macromedia DIRECTOR MX 1002004 training from the source [Electronic resources] نسخه متنی

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macromedia DIRECTOR MX 1002004 training from the source [Electronic resources] - نسخه متنی

Dave Mennenoh

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Placing Sprites


Up to this point you've only briefly worked with sprites, but Director considers everything that you place on the Stage a sprite. On any given frame, each sprite must occupy a unique channel. There are a maximum of 1000 sprite channels, as you learned in the section on the Score, in Lesson 1. A sprite can be animated or it can remain static, as in the case of a background graphic. You'll animate sprites within the interface later in the lesson. For now, let's begin to build the interface.

Before you do there's one more point to consider. There are two ways you can place a member from the cast onto the Stage. You can drag the member from the cast directly to the Stage, or you can drag it into the Score. If you drag it to the Stage the sprite that is created will be placed wherever you drop it. If you drag it into the Score, on the other hand, Director will place the sprite at the center of the Stage. For a background image, which is what we are going to be placing, having it appear at the center of the Stage is exactly what you want.


1.

In the internal cast, choose the first cast member (bg_lines) and drag it into channel 1 of the Score. An outline representation of the sprite span will appear as you drag it in the Score. Release it so that the span begins at frame 1.

As soon as you drop the sprite in the Score, it will appear centered on the Stage, which is what you want.

The next step is to place the other piece of the background over the sprite you just created. This image is cast member 2, interface_alpha. It contains a cut-out middle section that will serve as a space to place the portfolio images. You'll animate "curtains" that will reveal these images later on in the lesson.

[View full size image]

2.

Drag cast member 2 (interface_alpha) from the cast and drop it into channel 8 of the Score.

Your Score now contains sprites in channels 1 and 8. You placed the second sprite in channel 8 because you'll be placing other sprites behind this interface element.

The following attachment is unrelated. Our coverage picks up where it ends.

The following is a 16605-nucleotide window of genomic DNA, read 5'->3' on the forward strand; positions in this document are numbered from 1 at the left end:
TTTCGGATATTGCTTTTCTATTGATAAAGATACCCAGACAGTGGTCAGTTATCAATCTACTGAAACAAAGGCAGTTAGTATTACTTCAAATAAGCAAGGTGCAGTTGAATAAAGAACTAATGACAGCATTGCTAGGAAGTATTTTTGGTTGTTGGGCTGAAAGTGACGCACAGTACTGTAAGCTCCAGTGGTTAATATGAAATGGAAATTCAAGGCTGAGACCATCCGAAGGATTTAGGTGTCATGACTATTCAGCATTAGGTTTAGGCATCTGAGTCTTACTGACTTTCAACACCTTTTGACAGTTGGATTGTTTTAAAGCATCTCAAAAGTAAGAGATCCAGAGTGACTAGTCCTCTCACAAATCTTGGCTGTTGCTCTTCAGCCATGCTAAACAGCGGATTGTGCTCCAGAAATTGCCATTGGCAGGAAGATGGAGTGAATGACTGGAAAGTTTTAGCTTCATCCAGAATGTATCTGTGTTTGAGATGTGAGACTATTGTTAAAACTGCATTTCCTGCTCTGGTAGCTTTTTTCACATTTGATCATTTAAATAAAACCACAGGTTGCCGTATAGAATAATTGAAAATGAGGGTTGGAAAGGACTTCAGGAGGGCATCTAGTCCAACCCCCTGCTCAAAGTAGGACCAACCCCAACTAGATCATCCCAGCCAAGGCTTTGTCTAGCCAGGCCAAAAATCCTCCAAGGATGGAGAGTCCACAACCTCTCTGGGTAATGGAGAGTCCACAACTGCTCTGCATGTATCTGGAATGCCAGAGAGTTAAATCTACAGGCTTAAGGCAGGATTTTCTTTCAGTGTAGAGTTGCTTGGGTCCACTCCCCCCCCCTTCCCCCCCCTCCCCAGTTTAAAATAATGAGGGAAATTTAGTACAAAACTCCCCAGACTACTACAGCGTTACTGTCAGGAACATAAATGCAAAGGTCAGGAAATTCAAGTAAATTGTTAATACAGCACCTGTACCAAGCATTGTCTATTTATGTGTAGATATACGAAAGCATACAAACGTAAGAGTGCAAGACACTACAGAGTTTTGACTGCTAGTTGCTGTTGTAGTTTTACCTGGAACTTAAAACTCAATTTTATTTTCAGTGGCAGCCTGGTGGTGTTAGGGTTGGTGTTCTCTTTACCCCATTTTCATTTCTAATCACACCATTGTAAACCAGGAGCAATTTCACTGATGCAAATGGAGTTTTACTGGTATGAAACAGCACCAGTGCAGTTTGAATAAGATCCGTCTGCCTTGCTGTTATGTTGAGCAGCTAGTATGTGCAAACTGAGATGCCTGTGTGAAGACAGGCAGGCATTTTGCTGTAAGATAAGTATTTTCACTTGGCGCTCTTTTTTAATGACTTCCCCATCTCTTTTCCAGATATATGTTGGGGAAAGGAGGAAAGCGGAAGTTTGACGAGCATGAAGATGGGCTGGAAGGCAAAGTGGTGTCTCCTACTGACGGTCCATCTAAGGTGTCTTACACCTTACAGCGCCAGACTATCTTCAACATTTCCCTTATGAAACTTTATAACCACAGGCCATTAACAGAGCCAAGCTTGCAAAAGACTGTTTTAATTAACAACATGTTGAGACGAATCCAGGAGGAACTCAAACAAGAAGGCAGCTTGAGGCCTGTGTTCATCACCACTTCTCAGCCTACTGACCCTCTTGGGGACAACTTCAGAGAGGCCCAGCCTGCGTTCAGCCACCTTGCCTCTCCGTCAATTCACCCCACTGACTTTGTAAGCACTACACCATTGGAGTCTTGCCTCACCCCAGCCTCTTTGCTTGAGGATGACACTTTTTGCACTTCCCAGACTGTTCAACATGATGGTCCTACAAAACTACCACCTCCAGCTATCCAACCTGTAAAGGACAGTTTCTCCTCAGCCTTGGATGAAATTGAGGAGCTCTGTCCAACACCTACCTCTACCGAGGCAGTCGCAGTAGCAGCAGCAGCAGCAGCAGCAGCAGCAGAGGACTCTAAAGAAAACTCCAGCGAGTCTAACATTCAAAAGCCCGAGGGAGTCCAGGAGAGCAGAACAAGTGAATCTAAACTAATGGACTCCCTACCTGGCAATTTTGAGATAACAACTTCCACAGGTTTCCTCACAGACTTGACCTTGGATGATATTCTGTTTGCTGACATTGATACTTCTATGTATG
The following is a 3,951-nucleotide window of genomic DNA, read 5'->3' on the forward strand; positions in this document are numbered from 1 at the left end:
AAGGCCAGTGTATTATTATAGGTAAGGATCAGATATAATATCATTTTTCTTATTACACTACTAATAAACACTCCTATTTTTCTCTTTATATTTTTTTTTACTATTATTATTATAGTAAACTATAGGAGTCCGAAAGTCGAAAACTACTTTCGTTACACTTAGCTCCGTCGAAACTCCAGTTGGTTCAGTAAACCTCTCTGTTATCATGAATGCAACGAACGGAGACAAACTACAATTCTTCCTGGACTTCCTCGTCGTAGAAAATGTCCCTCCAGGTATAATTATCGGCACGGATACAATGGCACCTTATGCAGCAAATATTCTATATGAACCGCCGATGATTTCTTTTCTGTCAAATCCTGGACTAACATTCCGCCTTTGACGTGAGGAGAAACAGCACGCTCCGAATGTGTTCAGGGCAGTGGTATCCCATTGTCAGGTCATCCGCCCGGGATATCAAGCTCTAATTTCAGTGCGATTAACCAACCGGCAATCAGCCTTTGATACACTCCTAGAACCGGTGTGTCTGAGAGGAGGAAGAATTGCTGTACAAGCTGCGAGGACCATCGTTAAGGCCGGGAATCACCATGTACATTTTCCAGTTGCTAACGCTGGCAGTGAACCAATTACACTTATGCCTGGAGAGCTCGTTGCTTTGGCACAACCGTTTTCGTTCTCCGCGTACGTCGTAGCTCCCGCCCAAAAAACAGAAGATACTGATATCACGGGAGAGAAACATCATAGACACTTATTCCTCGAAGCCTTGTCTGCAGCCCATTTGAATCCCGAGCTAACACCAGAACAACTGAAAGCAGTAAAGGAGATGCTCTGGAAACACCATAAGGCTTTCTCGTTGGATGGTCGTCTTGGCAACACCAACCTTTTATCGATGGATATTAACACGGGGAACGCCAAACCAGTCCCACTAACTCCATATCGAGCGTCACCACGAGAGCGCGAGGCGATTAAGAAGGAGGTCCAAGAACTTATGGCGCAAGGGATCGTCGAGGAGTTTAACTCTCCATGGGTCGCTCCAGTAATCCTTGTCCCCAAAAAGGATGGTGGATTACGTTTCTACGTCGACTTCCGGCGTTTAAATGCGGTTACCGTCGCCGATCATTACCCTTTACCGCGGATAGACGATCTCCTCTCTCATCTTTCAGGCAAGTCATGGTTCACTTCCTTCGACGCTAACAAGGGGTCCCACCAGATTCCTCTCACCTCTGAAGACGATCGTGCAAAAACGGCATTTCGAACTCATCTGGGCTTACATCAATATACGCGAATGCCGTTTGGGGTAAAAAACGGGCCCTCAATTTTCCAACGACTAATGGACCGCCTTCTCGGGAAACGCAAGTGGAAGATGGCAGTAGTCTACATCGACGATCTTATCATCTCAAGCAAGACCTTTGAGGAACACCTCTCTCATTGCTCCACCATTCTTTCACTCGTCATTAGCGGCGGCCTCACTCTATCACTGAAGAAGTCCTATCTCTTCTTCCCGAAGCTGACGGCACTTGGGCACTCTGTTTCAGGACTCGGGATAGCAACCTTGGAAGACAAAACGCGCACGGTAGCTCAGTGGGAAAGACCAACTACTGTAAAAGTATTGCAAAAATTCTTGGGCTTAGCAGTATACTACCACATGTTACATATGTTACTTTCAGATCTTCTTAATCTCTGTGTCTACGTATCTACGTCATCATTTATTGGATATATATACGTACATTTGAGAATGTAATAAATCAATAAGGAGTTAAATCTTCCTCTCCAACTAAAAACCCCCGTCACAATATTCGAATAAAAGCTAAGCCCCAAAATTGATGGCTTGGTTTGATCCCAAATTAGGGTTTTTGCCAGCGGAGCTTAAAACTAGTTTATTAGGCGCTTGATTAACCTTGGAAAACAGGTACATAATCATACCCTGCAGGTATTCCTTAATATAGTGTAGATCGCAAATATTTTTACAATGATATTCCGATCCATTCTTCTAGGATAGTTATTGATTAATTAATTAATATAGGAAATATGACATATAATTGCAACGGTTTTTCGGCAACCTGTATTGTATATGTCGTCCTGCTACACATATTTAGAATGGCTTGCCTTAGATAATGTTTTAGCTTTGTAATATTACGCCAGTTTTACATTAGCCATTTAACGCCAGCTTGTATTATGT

3.

Drag cast member 3 (slider_left) from the cast and drop it into channel 6 of the Score.

This sprite will serve as the left half of the curtain that will slide over to reveal the portfolio images below.

4.

Single-click the sprite in the Score to choose it. The Property inspector should be showing the Sprite tab; if it isn't, click the Sprite tab in the PI.

You can use the Property inspector to quickly place sprites exactly where you need them.

5.

In the PI, change the sprite's X value to 255 and its Y value to 273.

The left curtain is now positioned exactly where it should be in the interface. You can now do the right curtain.

6.

Drag cast member 4 (slider_right) from the cast and drop it into channel 7 of the Score. Then, using the Property inspector, set the sprite's X value to 519 and its Y value to 301.

Both curtains are now in their correct locations. If everything is going according to plan, the Stage should now appear like this:

[View full size image]

Your Score should appear like this:

The interface is looking pretty good, but the stark black curtains should be made a little bit transparent so that the interesting background lines appear behind them.

7.

In the Score choose the curtain sprites in channels 6 and 7. You do this by first clicking the sprite in channel 6, and then holding Ctrl/Command and clicking the sprite in channel 7.

You can use the Property inspector to change the properties of multiple selected objects at once. In this case, you want to change their blend value.

8.

In the Sprite tab of the Property inspector, change the blend value to 70%. You can either type it in, or choose if from the drop-down list. Note that the Blend selector isn't labeled as such, but is directly to the right of the Ink selector as shown.

After the blend is changed the two sprites look noticeable better, with the background lines showing through them.

Before continuing, let's have one more look at alpha channels. In the Score, just to the left of the channel number, is a small square toggle button for every channel available. This is the Channel Visibility button, and it allows you to show or hide the contents of a channel. By default all channels are visible.

9.

Click the Channel Visibility buttons for channels 1, 6, and 7 to hide everything but the sprite in channel 8.

Because the movie's background color is black (like the curtain sprites, for the time being), nothing seemed to change when you hid the sprites in the other three channels.

10.

In the Property inspector, choose the Movie tab and then select a color for the movie background other than black. Red is a fine choice.

As soon as you choose the new color, you should see the effect of an alpha channel. The background color is now showing through the "hole" that the alpha channel is cutting in the image.

TIP

Remember, the Property inspector is context sensitiveif you click an empty spot on the Stage the PI will automatically switch to the Movie tab. Sometimes, however (like now) when the Stage has no empty spots you can click an empty spot in the Score. Since the Score is just a frame-by-frame representation of the Stage, clicking an empty spot in the Score is the same as clicking an empty spot on the Stage, and it has the same effect of switching the PI to the Movie tab.

11.

Switch the background color back to black and then toggle the visibility for the three hidden channels.

With the basic interface elements in place, you can now begin the process of animating the curtains.



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